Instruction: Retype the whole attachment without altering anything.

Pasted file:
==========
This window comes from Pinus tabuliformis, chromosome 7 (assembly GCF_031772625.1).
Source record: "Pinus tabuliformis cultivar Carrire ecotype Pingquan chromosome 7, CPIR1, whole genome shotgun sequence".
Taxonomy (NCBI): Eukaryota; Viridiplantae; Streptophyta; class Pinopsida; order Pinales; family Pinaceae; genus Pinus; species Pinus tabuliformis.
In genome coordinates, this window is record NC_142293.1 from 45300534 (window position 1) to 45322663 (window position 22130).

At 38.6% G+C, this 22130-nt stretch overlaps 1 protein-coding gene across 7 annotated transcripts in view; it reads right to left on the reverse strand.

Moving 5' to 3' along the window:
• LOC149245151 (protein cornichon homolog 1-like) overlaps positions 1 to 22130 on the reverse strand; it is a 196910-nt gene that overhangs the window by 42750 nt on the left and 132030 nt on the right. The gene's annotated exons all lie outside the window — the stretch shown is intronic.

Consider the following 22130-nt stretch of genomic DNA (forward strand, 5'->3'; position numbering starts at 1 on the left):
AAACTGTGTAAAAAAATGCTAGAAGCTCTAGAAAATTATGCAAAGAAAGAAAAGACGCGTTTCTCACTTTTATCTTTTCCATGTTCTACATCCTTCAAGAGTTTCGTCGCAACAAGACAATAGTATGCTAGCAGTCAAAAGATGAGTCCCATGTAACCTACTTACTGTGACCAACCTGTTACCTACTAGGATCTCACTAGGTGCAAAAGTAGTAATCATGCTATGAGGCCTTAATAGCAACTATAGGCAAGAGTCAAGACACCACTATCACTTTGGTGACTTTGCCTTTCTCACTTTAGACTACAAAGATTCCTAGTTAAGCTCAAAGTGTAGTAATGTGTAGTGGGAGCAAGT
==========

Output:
This window comes from Pinus tabuliformis, chromosome 7 (assembly GCF_031772625.1).
Source record: "Pinus tabuliformis cultivar Carrire ecotype Pingquan chromosome 7, CPIR1, whole genome shotgun sequence".
Taxonomy (NCBI): Eukaryota; Viridiplantae; Streptophyta; class Pinopsida; order Pinales; family Pinaceae; genus Pinus; species Pinus tabuliformis.
In genome coordinates, this window is record NC_142293.1 from 45300534 (window position 1) to 45322663 (window position 22130).

At 38.6% G+C, this 22130-nt stretch overlaps 1 protein-coding gene across 7 annotated transcripts in view; it reads right to left on the reverse strand.

Moving 5' to 3' along the window:
• LOC149245151 (protein cornichon homolog 1-like) overlaps positions 1 to 22130 on the reverse strand; it is a 196910-nt gene that overhangs the window by 42750 nt on the left and 132030 nt on the right. The gene's annotated exons all lie outside the window — the stretch shown is intronic.

Consider the following 22130-nt stretch of genomic DNA (forward strand, 5'->3'; position numbering starts at 1 on the left):
AAACTGTGTAAAAAAATGCTAGAAGCTCTAGAAAATTATGCAAAGAAAGAAAAGACGCGTTTCTCACTTTTATCTTTTCCATGTTCTACATCCTTCAAGAGTTTCGTCGCAACAAGACAATAGTATGCTAGCAGTCAAAAGATGAGTCCCATGTAACCTACTTACTGTGACCAACCTGTTACCTACTAGGATCTCACTAGGTGCAAAAGTAGTAATCATGCTATGAGGCCTTAATAGCAACTATAGGCAAGAGTCAAGACACCACTATCACTTTGGTGACTTTGCCTTTCTCACTTTAGACTACAAAGATTCCTAGTTAAGCTCAAAGTGTAGTAATGTGTAGTGGGAGCAAGT